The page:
How the food bank is helping Godfrey-Lee Public Schools make nutritious food accessible — and desirable — for kids

Godfrey-Lee's community school coordinators accept the activity kits.

Eight years ago, Mike Donovan, a history teacher at Godfrey-Lee Public Schools, heard that Mobile Food Pantries could provide easy access to fresh produce and other nutritious foods for students and their families. He knew this was a need, so he fundraised for the school’s first food distribution — and was surprised to see 600 neighbors show up.

“We knew there was a need but didn’t know it was so great,” he said. “The second time we did it, the same thing happened.”

Mike has served students, families and community members through Mobile Pantries for eight years.

Today, Mike continues to volunteer at the Mobile Pantries but has handed the reins to Godfrey-Lee’s community school coordinators. Their hard work is supported by that of many volunteers, including those from the nearby Lee St. Church.

Students like Briana and Kaylee, both eighth-graders, also help out at the Mobile Pantries. As members of their school’s volunteering club and the National Honors Society, they participate in part because they need volunteer hours, but also because they love doing it.

“Just helping people out made me want to do it,” Briana said. “I know some people who don’t have a lot of things so I want to at least try to help.”

“I just really like helping out and it helps the community and helps everything get better,” Kaylee said.

Kaylee and Briana load neighbors’ cars with fresh produce at a Mobile Pantry in August.

Mike loves that students can volunteer each month.

“It’s important for them to learn to care about others in the community,” he said.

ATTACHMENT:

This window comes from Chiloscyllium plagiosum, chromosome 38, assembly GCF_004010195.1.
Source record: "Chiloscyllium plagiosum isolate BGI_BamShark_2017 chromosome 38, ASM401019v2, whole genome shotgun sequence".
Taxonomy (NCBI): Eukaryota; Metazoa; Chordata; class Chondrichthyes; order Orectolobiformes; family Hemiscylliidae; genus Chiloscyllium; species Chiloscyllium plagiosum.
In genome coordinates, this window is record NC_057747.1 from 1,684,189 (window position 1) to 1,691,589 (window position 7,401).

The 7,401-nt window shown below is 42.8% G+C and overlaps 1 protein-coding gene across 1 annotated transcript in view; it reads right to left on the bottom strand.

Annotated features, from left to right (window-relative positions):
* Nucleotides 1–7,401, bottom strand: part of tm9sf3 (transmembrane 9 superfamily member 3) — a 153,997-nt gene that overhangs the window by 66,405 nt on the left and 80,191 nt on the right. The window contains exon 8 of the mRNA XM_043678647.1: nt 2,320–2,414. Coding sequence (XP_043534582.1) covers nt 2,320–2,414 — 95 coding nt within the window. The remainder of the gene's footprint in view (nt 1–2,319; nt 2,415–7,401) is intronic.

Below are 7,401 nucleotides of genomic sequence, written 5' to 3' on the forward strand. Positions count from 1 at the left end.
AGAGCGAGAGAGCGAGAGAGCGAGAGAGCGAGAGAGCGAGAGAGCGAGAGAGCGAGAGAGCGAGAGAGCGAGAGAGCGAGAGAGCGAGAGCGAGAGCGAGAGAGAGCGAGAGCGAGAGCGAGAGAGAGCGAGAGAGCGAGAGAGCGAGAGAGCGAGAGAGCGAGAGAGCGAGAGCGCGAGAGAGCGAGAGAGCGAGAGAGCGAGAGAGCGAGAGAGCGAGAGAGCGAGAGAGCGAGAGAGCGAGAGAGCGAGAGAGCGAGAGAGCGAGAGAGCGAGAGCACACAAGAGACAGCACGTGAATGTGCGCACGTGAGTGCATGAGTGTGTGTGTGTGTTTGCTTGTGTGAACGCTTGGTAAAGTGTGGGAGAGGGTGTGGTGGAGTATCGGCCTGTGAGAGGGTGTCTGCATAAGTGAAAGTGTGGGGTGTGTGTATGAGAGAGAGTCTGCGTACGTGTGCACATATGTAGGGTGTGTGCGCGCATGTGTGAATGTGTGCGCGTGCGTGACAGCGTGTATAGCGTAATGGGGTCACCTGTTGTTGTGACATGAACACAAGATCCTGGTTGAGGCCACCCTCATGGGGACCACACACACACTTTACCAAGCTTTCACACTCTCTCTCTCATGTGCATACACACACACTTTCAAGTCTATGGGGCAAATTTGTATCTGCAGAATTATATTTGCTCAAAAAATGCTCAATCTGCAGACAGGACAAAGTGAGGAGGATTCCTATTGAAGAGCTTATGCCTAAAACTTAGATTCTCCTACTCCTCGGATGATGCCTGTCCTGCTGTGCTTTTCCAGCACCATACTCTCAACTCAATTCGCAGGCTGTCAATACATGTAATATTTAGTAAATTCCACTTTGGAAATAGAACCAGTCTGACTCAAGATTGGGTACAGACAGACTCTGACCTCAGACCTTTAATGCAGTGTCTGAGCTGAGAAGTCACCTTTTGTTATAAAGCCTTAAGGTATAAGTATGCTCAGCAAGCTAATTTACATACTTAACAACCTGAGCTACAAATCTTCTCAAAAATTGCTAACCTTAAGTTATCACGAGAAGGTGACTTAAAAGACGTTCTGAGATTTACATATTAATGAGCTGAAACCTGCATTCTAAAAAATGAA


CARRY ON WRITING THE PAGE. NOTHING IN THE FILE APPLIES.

Even though many of the kids are in need themselves, Mike often sees them put others first.

“Our kids don’t always see themselves as needy, they think ‘someone else has a greater need than me.’ They don’t want to care for their own needs as much as they want to help others.”

Mike’s example has influenced many students over the years, like Memo, a school staff member who recalls getting food from the Mobile Pantries back when he was a student at Godfrey-Lee. Now, he volunteers and encourages the students he mentors to volunteer as well.

Anselmo “Memo” is the middle school’s English learner success coach.

“It’s just giving back to the people who helped raise me,” he said. “The biggest thing is showing the kids that just because you come from this small community doesn’t mean you can’t make it big. It’s not always about being a doctor or lawyer but about giving back. I think it’s had a positive effect on the kids.”

Feeding America West Michigan is honored to help the staff and volunteers at Godfrey-Lee serve their neighbors.   We’re able to do so because of the generosity of supporters like Amway, which is sponsoring 26 Mobile Pantries at Grand Rapids schools in 2021. This year, thanks to a partnership with the Kent Medical Foundation, we were also able to provide 350 activity kits — each filled with a jump rope, activity sheets and book about vegetables — for schools to pass out at their Mobile Pantries. The kits showed kids fun ways to stay active and eat healthily.

Godfrey-Lee’s community school coordinators accept the activity kits.

Jackee, a community school coordinator who runs Godfrey-Lee’s Mobile Pantries, said: “Many of our younger students were excited to receive them because they came with a jump rope. I believe the activity kits will help kids stay active and do something other than be on an electronic. The books will allow them to learn about being healthy and using their energy in a healthy way.”

Teamwork is essential when it comes to fighting hunger. Committed volunteers of all ages, school staff members and local organizations are all needed to support this fight. Together, we can end hunger in school districts like Godfrey-Lee and across the food bank’s 40-county service area!

Story written by Communication and Marketing Specialist Juliana Ludema